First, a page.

]

Solution

  • Storage

Type

  • Document

Level

  • Intermediate

Category

  • Operational Tutorial

Product

  • vSAN
  • vSAN 6.7
  • vSAN 7

Easy Install

Introduction

Introduction to Easy Install

An introduction to Easy Install

Deploying VMware vSAN is not a difficult task. 

The vSAN Cluster Wizard is one of the workflows included in configuring a vSAN as a part of a vSphere Cluster. To use this wizard, some tasks had to accomplished beforehand as prerequisites of vSAN.  These tasks were accomplished by vCenter.

  1. A Datacenter had to be created
  2. A Cluster had to be created
  3. Hosts had to be added to the cluster
  4. A VMkernel port had to be added to each host for vSAN communications
  5. A VMkernel port had to be added to each host for vMotion communications
  6. vSAN could then be enabled.

To accomplish these tasks, vCenter had to already be installed somewhere.

In environments where vCenter (Windows or VCSA) already existed, it was not difficult. In "greenfield" deployments it was a bit more challenging.

There were a couple methods for “bootstrapping” a VCSA to accomplish this task of getting vCenter running on top of the vSAN datastore it was managing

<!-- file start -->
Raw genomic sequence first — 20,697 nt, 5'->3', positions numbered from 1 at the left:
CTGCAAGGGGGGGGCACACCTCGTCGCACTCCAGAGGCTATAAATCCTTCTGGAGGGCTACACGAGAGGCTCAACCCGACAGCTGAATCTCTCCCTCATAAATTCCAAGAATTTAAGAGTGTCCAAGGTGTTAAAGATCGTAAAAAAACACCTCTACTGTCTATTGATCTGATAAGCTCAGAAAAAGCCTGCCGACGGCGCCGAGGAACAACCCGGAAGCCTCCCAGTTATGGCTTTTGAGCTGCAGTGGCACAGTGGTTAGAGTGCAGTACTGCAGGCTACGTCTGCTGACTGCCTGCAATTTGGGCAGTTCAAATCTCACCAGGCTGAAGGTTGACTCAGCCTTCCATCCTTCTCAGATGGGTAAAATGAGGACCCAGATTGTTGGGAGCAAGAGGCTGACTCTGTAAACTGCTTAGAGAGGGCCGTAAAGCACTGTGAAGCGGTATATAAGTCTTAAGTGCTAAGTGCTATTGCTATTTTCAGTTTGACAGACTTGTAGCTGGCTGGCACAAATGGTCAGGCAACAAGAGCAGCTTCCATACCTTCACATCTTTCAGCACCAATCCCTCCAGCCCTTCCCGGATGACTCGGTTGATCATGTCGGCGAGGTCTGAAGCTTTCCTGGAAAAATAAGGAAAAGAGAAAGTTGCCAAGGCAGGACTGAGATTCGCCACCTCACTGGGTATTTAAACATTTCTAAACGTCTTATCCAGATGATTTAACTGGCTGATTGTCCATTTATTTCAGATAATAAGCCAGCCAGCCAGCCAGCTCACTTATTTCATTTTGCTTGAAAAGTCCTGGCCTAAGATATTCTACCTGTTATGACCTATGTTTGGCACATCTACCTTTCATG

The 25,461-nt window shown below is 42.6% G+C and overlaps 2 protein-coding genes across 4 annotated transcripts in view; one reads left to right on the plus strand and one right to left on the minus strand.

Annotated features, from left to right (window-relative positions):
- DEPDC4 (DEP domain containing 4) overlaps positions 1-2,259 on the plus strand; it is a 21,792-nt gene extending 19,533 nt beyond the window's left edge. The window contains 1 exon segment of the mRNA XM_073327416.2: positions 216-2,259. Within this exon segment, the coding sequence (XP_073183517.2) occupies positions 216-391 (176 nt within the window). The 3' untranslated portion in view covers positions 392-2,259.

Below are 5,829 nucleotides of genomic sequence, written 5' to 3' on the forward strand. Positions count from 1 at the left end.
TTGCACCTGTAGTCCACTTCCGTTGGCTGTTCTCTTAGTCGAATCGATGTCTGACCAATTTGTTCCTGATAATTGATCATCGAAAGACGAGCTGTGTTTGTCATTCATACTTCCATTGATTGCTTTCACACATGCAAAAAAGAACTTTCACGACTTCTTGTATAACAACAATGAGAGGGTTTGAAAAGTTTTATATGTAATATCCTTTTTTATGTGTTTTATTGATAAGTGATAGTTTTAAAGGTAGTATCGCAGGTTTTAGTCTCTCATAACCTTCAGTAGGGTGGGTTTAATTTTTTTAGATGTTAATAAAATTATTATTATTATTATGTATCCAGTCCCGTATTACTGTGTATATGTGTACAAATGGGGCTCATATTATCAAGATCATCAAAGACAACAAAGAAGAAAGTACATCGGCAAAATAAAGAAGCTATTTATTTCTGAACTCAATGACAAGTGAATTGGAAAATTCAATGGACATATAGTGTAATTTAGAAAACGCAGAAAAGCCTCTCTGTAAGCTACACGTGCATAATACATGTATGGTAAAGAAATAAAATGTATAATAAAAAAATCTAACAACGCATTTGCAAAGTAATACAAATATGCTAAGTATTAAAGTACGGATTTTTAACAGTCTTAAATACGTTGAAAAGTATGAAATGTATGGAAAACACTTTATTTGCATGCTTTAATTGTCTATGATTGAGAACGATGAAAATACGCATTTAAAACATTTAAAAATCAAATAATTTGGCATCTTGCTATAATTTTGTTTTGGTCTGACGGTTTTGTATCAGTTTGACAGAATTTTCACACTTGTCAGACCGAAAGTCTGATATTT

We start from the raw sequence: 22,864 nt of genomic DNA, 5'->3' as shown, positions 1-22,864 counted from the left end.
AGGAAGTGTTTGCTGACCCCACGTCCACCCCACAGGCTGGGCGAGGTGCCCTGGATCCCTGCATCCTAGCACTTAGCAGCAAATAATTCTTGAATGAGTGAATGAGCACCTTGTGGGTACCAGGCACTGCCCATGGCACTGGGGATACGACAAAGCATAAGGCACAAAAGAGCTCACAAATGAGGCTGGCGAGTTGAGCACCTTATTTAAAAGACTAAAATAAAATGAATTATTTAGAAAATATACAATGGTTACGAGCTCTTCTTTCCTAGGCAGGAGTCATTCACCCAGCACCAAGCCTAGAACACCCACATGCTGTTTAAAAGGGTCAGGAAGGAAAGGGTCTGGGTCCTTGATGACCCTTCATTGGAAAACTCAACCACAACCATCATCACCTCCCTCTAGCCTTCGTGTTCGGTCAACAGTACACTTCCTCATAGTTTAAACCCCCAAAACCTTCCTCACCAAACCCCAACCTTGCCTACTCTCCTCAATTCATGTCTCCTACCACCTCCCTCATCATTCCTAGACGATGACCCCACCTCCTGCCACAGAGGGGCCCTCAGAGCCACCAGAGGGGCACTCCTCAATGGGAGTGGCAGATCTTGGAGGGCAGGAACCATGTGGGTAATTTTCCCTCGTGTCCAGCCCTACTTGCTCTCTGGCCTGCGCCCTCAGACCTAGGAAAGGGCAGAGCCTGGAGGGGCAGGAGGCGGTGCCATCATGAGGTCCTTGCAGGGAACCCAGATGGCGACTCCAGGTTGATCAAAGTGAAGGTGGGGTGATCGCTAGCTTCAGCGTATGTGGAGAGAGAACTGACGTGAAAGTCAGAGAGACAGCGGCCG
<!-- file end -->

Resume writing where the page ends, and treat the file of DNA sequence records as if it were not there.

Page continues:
Pre-Easy Install

Before Easy Install, there were a couple mechanisms to bootstrap the VCSA onto a vSAN installation.

Method 1 - Using a Temporary Datastore

Virtualization administrators familiar with Storage vMotion are aware that a virtual machine, or VCSA appliance in this case, can be Storage vMotioned to the vsanDatastore after being installed on a traditional VMFS volume. This process is traditionally called using a “Transfer datastore” or a “swing datastore.”

The steps to use this method include:

  • Create a local VMFS datastore on the first host
  • Deploy the VCSA to the temporary datastore
  • Create a vSAN Cluster, including the first host
  • Add two or more additional ESXi hosts to the vSAN Cluster
  • Ensure vSAN networking is in place for all hosts and they are communicating properly
  • Storage vMotion the VCSA to the vSAN Datastore
  • Destroy the local VMFS datastore on the first host, ensuring no partitions remain on the device (vSAN doesn’t work with VMFS partitions)
  • Add a disk group on the first host

This process isn’t complicated, but is a bit transient. The transfer or swing  datastore only serves the purpose of allowing the VCSA to be configured and then ultimately moved to the vSAN datastore.

William Lam posted this method on virtuallyghetto.com in 2013.

http://www.virtuallyghetto.com/2013/09/how-to-bootstrap-vcenter-server-onto.html

Method 2 -Manually Creating the vSAN Datastore

This method is a bit more complicated. An alternative to using a temporary datastore, is manually setting up a vSAN datastore on the first host as a target for the deployment of the VCSA.

The process is as follows:

  • Install ESXi 6.x on physical hosts.
  • Because the vSAN default policy requires includes a Failure Tolerance Method of Mirroring and a Number of Failures to Tolerate of 1, the only way to deploy to a vSAN cluster with a single node, is to modify the default Storage Policy to allow for forced provisioning.

    The following command will need to be run on the first host: